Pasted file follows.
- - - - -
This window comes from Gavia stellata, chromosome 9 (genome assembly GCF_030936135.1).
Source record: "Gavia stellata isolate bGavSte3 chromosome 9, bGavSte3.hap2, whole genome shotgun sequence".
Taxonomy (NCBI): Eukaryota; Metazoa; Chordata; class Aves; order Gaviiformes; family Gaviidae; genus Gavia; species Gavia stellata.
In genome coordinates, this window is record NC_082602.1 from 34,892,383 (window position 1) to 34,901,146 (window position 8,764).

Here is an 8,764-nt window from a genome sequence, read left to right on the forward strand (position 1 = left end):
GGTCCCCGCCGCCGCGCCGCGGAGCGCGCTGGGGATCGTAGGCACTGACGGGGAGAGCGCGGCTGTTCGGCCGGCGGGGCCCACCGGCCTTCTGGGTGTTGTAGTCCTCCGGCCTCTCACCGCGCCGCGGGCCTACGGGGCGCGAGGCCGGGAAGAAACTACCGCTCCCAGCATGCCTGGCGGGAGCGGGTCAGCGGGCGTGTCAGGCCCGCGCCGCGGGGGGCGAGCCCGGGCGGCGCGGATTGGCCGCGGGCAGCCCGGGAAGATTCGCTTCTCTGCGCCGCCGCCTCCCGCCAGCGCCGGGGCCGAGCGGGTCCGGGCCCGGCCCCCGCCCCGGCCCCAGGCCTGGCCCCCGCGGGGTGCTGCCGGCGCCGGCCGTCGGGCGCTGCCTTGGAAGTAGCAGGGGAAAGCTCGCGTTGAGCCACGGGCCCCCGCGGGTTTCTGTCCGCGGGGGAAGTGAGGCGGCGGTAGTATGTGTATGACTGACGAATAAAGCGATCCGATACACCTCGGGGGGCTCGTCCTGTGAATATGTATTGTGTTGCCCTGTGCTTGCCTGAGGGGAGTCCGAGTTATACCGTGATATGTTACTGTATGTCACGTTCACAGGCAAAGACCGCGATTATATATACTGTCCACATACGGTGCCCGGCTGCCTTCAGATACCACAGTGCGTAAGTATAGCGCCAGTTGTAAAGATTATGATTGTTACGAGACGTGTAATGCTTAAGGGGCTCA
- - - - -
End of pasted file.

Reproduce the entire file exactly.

This window comes from Gavia stellata, chromosome 9 (genome assembly GCF_030936135.1).
Source record: "Gavia stellata isolate bGavSte3 chromosome 9, bGavSte3.hap2, whole genome shotgun sequence".
Taxonomy (NCBI): Eukaryota; Metazoa; Chordata; class Aves; order Gaviiformes; family Gaviidae; genus Gavia; species Gavia stellata.
In genome coordinates, this window is record NC_082602.1 from 34,892,383 (window position 1) to 34,901,146 (window position 8,764).

Here is an 8,764-nt window from a genome sequence, read left to right on the forward strand (position 1 = left end):
GGTCCCCGCCGCCGCGCCGCGGAGCGCGCTGGGGATCGTAGGCACTGACGGGGAGAGCGCGGCTGTTCGGCCGGCGGGGCCCACCGGCCTTCTGGGTGTTGTAGTCCTCCGGCCTCTCACCGCGCCGCGGGCCTACGGGGCGCGAGGCCGGGAAGAAACTACCGCTCCCAGCATGCCTGGCGGGAGCGGGTCAGCGGGCGTGTCAGGCCCGCGCCGCGGGGGGCGAGCCCGGGCGGCGCGGATTGGCCGCGGGCAGCCCGGGAAGATTCGCTTCTCTGCGCCGCCGCCTCCCGCCAGCGCCGGGGCCGAGCGGGTCCGGGCCCGGCCCCCGCCCCGGCCCCAGGCCTGGCCCCCGCGGGGTGCTGCCGGCGCCGGCCGTCGGGCGCTGCCTTGGAAGTAGCAGGGGAAAGCTCGCGTTGAGCCACGGGCCCCCGCGGGTTTCTGTCCGCGGGGGAAGTGAGGCGGCGGTAGTATGTGTATGACTGACGAATAAAGCGATCCGATACACCTCGGGGGGCTCGTCCTGTGAATATGTATTGTGTTGCCCTGTGCTTGCCTGAGGGGAGTCCGAGTTATACCGTGATATGTTACTGTATGTCACGTTCACAGGCAAAGACCGCGATTATATATACTGTCCACATACGGTGCCCGGCTGCCTTCAGATACCACAGTGCGTAAGTATAGCGCCAGTTGTAAAGATTATGATTGTTACGAGACGTGTAATGCTTAAGGGGCTCA